Some residents of West Africa are frightened by the protective suits worn by health workers aiding victims of the Ebola virus, but for those workers, personal protective equipment and strict disinfection procedures offer critical protection from the deadly disease, which is transmitted through contact with bodily fluids.
• Each worker is accompanied by a partner, who spot-checks for exposed skin or tears in the equipment. • Before entering treatment centers, workers wash with a water solution of 0.5 percent chlorine or soap and water. • Once in the treatment center, workers should not touch their face. They should limit the number of surfaces they touch and must wash their gloved hands frequently. • Workers should change gloves if they become heavily contaminated. If supply allows, gloves must be changed when moving from patient to patient. When leaving the treatment center, workers are sprayed with a chlorine solution and step through a chlorine basin in a decontamination zone. • In the decontamination area, workers first remove outer gloves and place them in a biohazard container. • Workers wash their hands in a chlorine solution or soap and water after removing each item of protective clothing. • As they leave the containment area, their feet are sprayed with a chlorine solution. • Coveralls, goggles, boots and aprons can be reused after disinfection. Gloves, facemasks, respirators and surgical caps are incinerated.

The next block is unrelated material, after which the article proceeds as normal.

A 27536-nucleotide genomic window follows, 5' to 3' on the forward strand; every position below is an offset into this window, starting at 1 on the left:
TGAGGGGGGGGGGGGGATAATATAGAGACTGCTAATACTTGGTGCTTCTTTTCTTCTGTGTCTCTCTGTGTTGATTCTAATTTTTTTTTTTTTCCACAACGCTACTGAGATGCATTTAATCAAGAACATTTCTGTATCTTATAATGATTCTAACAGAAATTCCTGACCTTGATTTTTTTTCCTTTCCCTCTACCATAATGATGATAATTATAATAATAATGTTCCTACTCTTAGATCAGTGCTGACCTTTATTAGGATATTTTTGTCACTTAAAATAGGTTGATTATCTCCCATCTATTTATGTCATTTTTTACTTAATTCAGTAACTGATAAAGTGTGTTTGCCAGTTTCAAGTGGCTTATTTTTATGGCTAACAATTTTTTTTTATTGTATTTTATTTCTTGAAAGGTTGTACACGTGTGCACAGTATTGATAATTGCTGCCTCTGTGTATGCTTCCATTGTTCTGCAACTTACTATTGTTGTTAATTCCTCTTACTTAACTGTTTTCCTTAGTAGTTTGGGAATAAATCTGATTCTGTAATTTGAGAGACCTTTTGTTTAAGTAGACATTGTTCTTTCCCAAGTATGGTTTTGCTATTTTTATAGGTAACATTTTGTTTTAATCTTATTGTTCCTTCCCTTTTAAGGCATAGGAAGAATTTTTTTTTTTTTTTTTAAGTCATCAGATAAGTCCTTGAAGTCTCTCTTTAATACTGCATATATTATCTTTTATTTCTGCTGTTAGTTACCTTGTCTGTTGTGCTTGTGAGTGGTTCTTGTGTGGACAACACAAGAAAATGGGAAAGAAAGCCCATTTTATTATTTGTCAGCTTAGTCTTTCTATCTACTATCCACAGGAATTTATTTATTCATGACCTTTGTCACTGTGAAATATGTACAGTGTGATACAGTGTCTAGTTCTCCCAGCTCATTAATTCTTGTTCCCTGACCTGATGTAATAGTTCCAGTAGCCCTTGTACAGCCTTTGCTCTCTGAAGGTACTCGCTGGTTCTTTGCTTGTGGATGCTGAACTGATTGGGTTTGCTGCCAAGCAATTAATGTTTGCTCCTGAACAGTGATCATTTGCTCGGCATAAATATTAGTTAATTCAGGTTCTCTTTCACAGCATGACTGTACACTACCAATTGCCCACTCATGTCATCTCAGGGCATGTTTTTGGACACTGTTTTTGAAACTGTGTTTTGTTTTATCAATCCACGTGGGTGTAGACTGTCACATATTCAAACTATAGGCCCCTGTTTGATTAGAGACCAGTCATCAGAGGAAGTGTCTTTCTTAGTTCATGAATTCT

Two pairs of gloves, taped closed
THE SUI T *
* Doctors Without Borders design
SOURCE: Centers for Disease Control and Prevention. GRAPHIC: Charity Brown and Patterson Clark - The Washington Post. Published Sept. 15, 2014.